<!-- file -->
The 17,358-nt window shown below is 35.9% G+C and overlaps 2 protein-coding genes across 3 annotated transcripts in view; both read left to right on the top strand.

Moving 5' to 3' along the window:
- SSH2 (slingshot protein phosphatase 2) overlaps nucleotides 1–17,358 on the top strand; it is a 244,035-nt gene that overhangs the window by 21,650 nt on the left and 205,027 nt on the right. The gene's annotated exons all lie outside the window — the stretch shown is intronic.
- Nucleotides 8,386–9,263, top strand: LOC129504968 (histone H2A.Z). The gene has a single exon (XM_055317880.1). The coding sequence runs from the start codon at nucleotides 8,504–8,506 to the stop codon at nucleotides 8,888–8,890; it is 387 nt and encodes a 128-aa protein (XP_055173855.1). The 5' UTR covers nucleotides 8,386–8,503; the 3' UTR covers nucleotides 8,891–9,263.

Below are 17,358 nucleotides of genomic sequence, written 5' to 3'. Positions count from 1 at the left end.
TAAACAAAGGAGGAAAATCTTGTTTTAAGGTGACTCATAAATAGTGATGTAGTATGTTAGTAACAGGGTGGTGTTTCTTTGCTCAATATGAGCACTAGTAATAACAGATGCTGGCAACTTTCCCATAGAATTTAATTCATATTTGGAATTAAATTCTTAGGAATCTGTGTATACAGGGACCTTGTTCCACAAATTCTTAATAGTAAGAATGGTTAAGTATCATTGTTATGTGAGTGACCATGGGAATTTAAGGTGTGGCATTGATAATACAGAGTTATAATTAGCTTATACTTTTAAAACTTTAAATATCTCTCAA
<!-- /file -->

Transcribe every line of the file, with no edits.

The 17,358-nt window shown below is 35.9% G+C and overlaps 2 protein-coding genes across 3 annotated transcripts in view; both read left to right on the top strand.

Moving 5' to 3' along the window:
- SSH2 (slingshot protein phosphatase 2) overlaps nucleotides 1–17,358 on the top strand; it is a 244,035-nt gene that overhangs the window by 21,650 nt on the left and 205,027 nt on the right. The gene's annotated exons all lie outside the window — the stretch shown is intronic.
- Nucleotides 8,386–9,263, top strand: LOC129504968 (histone H2A.Z). The gene has a single exon (XM_055317880.1). The coding sequence runs from the start codon at nucleotides 8,504–8,506 to the stop codon at nucleotides 8,888–8,890; it is 387 nt and encodes a 128-aa protein (XP_055173855.1). The 5' UTR covers nucleotides 8,386–8,503; the 3' UTR covers nucleotides 8,891–9,263.

Below are 17,358 nucleotides of genomic sequence, written 5' to 3'. Positions count from 1 at the left end.
TAAACAAAGGAGGAAAATCTTGTTTTAAGGTGACTCATAAATAGTGATGTAGTATGTTAGTAACAGGGTGGTGTTTCTTTGCTCAATATGAGCACTAGTAATAACAGATGCTGGCAACTTTCCCATAGAATTTAATTCATATTTGGAATTAAATTCTTAGGAATCTGTGTATACAGGGACCTTGTTCCACAAATTCTTAATAGTAAGAATGGTTAAGTATCATTGTTATGTGAGTGACCATGGGAATTTAAGGTGTGGCATTGATAATACAGAGTTATAATTAGCTTATACTTTTAAAACTTTAAATATCTCTCAA